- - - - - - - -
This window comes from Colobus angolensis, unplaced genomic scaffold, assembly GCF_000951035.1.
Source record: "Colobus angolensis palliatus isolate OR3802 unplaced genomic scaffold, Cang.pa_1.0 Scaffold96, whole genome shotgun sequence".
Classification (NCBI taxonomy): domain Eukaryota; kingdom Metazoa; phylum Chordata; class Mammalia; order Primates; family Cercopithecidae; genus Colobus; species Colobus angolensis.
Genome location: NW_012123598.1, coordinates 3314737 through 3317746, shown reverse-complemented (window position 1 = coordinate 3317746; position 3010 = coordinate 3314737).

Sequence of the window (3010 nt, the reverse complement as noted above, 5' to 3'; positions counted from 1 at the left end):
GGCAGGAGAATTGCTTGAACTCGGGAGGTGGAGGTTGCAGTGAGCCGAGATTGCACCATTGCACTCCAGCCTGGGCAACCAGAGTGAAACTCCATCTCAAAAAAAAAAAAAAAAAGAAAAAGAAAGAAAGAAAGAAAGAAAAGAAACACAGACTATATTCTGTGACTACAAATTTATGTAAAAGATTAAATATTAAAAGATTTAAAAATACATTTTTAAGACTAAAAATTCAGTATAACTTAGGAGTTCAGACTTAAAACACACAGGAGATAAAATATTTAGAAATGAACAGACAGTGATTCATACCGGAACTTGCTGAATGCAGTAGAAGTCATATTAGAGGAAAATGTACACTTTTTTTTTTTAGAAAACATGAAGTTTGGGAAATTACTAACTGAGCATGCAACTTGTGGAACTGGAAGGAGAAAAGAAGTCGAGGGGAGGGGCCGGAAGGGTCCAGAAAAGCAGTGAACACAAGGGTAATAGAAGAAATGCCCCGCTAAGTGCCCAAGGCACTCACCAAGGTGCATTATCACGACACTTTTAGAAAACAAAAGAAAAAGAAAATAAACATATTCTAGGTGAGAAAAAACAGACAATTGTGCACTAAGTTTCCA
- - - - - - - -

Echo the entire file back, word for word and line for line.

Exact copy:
This window comes from Colobus angolensis, unplaced genomic scaffold, assembly GCF_000951035.1.
Source record: "Colobus angolensis palliatus isolate OR3802 unplaced genomic scaffold, Cang.pa_1.0 Scaffold96, whole genome shotgun sequence".
Classification (NCBI taxonomy): domain Eukaryota; kingdom Metazoa; phylum Chordata; class Mammalia; order Primates; family Cercopithecidae; genus Colobus; species Colobus angolensis.
Genome location: NW_012123598.1, coordinates 3314737 through 3317746, shown reverse-complemented (window position 1 = coordinate 3317746; position 3010 = coordinate 3314737).

Sequence of the window (3010 nt, the reverse complement as noted above, 5' to 3'; positions counted from 1 at the left end):
GGCAGGAGAATTGCTTGAACTCGGGAGGTGGAGGTTGCAGTGAGCCGAGATTGCACCATTGCACTCCAGCCTGGGCAACCAGAGTGAAACTCCATCTCAAAAAAAAAAAAAAAAAGAAAAAGAAAGAAAGAAAGAAAGAAAAGAAACACAGACTATATTCTGTGACTACAAATTTATGTAAAAGATTAAATATTAAAAGATTTAAAAATACATTTTTAAGACTAAAAATTCAGTATAACTTAGGAGTTCAGACTTAAAACACACAGGAGATAAAATATTTAGAAATGAACAGACAGTGATTCATACCGGAACTTGCTGAATGCAGTAGAAGTCATATTAGAGGAAAATGTACACTTTTTTTTTTTAGAAAACATGAAGTTTGGGAAATTACTAACTGAGCATGCAACTTGTGGAACTGGAAGGAGAAAAGAAGTCGAGGGGAGGGGCCGGAAGGGTCCAGAAAAGCAGTGAACACAAGGGTAATAGAAGAAATGCCCCGCTAAGTGCCCAAGGCACTCACCAAGGTGCATTATCACGACACTTTTAGAAAACAAAAGAAAAAGAAAATAAACATATTCTAGGTGAGAAAAAACAGACAATTGTGCACTAAGTTTCCA